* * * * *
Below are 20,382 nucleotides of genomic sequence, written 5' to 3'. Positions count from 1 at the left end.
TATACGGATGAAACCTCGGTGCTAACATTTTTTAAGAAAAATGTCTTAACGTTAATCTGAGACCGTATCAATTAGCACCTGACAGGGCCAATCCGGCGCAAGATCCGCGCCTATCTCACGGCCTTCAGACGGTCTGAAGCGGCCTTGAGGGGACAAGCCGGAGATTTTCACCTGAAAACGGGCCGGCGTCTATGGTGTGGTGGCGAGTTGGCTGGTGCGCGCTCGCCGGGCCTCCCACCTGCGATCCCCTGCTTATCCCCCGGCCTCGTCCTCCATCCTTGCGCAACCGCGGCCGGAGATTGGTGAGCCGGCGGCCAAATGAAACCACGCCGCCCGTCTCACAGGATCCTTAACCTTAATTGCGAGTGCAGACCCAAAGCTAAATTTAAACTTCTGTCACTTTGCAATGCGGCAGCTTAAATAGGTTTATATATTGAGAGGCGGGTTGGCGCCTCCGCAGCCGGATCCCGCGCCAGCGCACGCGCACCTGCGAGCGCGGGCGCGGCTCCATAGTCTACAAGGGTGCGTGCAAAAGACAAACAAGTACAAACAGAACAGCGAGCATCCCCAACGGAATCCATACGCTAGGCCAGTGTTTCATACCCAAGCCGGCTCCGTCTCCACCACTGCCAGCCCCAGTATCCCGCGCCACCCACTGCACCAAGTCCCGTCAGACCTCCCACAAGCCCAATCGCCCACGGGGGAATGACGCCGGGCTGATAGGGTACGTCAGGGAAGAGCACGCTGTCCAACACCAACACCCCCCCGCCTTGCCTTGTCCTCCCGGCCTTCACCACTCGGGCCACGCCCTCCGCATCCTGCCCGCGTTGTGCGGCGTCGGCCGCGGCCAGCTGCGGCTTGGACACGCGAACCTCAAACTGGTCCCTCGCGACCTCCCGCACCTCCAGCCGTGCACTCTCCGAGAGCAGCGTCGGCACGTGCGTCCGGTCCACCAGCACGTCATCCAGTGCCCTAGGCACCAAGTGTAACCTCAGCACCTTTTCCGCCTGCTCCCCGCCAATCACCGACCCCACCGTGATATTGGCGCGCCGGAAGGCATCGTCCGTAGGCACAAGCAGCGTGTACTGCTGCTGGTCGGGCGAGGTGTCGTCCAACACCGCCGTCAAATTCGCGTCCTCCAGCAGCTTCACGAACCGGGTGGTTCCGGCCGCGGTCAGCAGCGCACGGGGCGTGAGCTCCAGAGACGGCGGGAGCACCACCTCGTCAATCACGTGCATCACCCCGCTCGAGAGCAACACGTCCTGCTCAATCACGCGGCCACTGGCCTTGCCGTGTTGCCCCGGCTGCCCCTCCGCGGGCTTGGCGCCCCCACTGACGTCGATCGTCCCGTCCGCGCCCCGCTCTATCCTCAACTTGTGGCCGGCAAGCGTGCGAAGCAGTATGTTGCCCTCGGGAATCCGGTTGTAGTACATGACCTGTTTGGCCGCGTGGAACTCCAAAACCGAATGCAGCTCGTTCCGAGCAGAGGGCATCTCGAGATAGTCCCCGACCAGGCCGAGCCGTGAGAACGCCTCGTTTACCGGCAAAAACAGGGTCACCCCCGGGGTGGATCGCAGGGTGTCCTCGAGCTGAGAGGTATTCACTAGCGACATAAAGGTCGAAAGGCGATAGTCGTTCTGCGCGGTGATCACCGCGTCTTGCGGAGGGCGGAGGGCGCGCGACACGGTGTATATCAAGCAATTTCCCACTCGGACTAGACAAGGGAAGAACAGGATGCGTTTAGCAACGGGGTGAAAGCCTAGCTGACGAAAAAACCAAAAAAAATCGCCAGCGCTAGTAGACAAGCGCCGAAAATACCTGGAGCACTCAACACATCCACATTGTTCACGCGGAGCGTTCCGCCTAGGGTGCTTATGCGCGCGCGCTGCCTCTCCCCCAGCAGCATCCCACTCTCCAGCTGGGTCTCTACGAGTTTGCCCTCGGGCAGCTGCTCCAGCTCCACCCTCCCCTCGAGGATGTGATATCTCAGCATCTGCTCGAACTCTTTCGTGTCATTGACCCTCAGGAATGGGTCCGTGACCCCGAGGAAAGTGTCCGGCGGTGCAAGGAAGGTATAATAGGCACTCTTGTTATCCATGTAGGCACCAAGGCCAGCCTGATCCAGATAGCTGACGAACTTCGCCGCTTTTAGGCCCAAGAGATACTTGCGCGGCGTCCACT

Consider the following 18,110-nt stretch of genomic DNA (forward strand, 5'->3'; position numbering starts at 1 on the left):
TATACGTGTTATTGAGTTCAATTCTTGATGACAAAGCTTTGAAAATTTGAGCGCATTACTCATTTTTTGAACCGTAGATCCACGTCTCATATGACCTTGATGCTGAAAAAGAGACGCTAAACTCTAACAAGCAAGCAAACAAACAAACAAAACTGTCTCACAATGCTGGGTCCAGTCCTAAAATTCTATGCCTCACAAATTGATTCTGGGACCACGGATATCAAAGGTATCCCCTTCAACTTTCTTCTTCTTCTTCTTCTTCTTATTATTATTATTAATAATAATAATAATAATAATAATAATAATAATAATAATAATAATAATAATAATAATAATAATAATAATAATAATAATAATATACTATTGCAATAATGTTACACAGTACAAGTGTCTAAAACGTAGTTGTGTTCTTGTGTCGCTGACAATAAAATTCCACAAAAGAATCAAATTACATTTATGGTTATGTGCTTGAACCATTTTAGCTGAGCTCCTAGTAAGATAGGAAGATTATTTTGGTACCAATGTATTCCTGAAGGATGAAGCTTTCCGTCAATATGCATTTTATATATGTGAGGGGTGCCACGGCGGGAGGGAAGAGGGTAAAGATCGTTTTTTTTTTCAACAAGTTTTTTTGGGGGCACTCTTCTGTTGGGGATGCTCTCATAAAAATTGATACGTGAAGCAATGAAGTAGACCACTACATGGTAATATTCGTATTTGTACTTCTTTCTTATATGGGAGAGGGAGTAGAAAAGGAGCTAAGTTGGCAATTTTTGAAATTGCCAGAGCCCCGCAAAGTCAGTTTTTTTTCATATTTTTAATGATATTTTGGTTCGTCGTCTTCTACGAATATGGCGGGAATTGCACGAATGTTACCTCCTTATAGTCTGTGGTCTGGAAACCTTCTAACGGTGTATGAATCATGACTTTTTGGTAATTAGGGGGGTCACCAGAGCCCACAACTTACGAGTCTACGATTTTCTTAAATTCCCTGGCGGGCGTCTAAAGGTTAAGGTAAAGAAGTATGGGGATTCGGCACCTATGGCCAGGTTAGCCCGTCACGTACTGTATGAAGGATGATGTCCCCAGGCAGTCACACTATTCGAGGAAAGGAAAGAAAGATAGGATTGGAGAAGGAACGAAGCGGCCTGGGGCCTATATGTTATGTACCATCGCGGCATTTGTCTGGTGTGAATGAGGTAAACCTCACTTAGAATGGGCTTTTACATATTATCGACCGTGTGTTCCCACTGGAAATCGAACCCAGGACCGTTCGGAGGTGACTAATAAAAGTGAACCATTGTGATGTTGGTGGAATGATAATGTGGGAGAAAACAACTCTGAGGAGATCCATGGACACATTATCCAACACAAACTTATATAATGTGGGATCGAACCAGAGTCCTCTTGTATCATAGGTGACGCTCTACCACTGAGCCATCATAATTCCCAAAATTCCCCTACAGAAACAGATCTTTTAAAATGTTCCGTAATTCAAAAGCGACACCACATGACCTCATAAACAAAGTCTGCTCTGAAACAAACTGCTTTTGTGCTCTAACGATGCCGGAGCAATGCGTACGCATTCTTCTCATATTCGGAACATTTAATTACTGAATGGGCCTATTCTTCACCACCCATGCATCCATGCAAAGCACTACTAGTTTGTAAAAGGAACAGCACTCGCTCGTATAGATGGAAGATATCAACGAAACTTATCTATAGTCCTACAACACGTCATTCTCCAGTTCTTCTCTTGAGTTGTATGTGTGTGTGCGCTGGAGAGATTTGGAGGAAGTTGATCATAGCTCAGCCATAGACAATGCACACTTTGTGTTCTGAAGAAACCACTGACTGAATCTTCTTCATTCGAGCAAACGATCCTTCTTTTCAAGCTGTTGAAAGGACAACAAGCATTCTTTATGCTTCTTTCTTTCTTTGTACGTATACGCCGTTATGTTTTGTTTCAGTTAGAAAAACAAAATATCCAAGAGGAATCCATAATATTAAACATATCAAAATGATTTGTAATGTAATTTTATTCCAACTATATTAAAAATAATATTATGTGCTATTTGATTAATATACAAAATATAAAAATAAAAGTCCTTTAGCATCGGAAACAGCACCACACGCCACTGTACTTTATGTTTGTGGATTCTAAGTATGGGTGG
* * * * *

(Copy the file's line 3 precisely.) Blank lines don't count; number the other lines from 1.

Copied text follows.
Consider the following 18,110-nt stretch of genomic DNA (forward strand, 5'->3'; position numbering starts at 1 on the left):